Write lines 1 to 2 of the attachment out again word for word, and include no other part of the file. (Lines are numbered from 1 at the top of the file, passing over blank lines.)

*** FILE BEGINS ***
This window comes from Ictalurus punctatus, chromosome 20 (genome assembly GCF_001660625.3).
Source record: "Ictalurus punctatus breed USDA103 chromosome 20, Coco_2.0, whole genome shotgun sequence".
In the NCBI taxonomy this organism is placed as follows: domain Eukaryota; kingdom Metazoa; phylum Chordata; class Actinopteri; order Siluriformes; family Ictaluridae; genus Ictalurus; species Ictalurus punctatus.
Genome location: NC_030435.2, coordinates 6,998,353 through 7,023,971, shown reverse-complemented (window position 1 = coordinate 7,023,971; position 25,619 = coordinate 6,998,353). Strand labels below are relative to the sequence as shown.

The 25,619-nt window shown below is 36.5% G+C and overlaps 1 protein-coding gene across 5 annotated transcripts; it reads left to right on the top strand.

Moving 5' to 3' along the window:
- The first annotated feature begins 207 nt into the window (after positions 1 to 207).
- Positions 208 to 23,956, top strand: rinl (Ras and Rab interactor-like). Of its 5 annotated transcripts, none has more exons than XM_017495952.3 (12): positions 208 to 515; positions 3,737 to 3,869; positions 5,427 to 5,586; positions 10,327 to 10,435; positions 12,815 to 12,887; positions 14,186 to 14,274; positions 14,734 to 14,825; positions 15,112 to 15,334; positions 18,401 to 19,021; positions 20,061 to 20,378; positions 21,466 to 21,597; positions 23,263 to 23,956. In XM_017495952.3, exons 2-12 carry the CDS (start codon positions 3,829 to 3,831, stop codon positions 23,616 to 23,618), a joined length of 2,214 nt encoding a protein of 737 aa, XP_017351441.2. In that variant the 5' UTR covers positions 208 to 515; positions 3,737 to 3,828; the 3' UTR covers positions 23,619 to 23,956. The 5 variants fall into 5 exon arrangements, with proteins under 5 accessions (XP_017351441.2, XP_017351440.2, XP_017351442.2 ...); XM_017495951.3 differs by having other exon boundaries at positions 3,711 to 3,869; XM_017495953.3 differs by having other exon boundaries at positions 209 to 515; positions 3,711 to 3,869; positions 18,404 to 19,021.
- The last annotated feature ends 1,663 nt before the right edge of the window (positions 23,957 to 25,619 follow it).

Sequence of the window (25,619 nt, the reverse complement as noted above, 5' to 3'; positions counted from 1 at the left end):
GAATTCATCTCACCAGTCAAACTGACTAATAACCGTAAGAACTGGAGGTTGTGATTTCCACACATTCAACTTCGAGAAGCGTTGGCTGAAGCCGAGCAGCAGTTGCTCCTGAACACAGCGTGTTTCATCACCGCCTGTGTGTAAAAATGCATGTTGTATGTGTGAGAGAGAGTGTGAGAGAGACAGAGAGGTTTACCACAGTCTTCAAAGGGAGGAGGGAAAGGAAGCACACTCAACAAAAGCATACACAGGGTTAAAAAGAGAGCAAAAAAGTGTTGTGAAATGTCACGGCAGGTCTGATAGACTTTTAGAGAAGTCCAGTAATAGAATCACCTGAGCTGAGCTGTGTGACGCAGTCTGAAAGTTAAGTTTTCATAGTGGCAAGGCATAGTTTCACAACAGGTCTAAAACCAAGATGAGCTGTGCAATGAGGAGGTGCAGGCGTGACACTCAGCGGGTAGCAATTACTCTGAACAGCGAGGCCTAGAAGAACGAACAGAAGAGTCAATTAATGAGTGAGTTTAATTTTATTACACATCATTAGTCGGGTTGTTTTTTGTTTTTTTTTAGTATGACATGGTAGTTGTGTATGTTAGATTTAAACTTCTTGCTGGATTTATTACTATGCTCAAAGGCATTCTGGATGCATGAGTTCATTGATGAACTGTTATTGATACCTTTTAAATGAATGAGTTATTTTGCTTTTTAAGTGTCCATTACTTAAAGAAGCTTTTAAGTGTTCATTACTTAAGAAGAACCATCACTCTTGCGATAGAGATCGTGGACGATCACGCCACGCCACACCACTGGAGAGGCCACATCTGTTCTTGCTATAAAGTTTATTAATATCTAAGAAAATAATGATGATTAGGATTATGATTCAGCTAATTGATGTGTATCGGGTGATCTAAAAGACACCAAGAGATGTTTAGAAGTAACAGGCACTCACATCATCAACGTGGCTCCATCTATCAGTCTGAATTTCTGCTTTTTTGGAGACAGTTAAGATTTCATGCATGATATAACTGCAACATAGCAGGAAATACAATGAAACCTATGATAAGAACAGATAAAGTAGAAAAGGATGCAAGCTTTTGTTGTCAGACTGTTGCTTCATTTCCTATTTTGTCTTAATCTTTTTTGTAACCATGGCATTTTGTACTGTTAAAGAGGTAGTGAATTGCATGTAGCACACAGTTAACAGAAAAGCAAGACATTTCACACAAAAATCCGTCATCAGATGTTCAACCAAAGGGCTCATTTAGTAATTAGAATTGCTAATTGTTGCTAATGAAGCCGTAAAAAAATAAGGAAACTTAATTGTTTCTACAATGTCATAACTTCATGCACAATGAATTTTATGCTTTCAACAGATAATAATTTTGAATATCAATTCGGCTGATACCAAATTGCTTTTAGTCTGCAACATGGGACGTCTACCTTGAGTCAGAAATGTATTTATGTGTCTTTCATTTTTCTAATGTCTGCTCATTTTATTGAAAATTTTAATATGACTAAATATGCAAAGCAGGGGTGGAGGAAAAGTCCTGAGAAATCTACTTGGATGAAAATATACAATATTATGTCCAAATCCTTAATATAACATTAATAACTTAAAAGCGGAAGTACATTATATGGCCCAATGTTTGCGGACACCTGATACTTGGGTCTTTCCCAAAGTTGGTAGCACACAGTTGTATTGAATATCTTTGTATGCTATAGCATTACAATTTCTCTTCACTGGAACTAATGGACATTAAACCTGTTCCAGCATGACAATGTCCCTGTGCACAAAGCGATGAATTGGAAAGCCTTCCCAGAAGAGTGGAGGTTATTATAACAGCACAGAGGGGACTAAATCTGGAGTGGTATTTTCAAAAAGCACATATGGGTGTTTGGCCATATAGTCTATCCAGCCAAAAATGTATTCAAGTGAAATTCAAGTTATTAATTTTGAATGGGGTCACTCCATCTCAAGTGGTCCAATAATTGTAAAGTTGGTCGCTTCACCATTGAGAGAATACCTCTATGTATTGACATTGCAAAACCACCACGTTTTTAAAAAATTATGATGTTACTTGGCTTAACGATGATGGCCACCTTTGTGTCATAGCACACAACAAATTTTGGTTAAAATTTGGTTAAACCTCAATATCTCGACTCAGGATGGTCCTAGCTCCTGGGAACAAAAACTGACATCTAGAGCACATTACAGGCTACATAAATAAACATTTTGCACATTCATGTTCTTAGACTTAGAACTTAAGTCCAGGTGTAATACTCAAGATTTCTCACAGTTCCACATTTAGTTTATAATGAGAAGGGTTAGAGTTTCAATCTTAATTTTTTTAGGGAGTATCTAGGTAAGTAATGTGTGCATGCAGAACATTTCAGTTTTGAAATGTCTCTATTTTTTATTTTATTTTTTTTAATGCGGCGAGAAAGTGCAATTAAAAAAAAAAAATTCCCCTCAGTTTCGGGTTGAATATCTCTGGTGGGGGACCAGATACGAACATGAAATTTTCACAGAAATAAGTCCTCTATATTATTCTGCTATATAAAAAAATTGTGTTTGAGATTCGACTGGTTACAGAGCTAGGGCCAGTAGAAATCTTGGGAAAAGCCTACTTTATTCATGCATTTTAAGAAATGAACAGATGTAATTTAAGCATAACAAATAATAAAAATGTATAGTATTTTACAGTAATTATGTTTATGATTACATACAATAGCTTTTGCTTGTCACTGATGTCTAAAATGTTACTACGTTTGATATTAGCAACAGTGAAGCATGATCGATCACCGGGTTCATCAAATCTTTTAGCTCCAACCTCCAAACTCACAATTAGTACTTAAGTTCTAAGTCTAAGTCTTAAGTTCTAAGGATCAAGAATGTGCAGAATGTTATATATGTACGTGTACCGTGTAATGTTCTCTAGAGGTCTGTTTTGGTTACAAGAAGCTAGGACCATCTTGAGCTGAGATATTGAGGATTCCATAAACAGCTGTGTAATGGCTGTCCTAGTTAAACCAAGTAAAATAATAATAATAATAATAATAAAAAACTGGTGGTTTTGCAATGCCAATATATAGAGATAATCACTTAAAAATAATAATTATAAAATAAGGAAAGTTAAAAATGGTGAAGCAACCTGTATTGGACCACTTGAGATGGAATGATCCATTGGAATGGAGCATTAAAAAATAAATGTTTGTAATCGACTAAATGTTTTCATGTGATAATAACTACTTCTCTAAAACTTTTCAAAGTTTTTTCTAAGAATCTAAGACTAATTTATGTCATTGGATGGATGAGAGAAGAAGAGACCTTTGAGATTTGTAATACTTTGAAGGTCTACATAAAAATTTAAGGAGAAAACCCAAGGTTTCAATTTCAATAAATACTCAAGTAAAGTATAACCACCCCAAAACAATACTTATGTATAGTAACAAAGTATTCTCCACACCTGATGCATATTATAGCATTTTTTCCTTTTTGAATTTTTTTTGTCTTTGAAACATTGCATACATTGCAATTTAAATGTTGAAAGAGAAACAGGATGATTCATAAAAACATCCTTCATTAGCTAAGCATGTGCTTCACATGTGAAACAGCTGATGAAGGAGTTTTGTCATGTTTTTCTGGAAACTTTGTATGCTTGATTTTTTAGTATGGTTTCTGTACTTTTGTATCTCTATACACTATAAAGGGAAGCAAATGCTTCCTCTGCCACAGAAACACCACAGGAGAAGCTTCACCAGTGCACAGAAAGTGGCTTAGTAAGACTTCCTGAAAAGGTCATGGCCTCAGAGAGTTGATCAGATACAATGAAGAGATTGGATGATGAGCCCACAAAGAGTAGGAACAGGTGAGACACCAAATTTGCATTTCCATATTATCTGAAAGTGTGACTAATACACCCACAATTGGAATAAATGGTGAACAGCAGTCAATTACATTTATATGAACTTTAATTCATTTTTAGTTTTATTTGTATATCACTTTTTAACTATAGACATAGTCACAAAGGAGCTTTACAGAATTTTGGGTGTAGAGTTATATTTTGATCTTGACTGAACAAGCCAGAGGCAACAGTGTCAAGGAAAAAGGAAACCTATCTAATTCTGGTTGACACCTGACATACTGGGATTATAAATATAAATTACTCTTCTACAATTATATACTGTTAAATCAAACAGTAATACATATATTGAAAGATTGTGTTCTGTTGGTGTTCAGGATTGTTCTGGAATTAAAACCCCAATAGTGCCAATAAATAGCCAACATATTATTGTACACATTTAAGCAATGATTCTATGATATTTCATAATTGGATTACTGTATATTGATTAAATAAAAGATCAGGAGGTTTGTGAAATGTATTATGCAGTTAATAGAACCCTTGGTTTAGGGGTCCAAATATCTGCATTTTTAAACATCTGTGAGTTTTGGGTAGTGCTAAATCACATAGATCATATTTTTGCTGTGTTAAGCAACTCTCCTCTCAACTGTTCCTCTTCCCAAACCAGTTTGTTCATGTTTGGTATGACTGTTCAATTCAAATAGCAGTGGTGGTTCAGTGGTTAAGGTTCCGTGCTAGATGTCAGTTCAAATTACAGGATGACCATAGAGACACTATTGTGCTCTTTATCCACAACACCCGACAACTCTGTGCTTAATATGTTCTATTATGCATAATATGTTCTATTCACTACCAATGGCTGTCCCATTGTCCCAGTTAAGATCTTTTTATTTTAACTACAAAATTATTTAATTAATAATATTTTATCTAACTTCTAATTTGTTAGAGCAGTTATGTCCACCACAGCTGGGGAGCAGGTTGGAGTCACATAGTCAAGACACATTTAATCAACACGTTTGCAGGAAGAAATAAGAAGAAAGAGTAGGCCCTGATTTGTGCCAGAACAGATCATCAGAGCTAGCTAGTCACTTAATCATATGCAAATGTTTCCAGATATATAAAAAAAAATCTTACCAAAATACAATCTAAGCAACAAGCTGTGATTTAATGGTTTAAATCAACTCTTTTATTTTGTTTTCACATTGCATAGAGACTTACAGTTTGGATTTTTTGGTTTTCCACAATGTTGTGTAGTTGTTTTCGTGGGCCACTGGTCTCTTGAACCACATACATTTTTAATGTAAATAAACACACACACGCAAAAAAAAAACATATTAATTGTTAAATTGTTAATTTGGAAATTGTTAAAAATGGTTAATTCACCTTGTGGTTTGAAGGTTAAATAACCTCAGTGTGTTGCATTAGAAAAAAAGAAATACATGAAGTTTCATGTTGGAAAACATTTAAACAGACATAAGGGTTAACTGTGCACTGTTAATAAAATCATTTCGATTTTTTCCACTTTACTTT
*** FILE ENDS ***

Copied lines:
This window comes from Ictalurus punctatus, chromosome 20 (genome assembly GCF_001660625.3).
Source record: "Ictalurus punctatus breed USDA103 chromosome 20, Coco_2.0, whole genome shotgun sequence".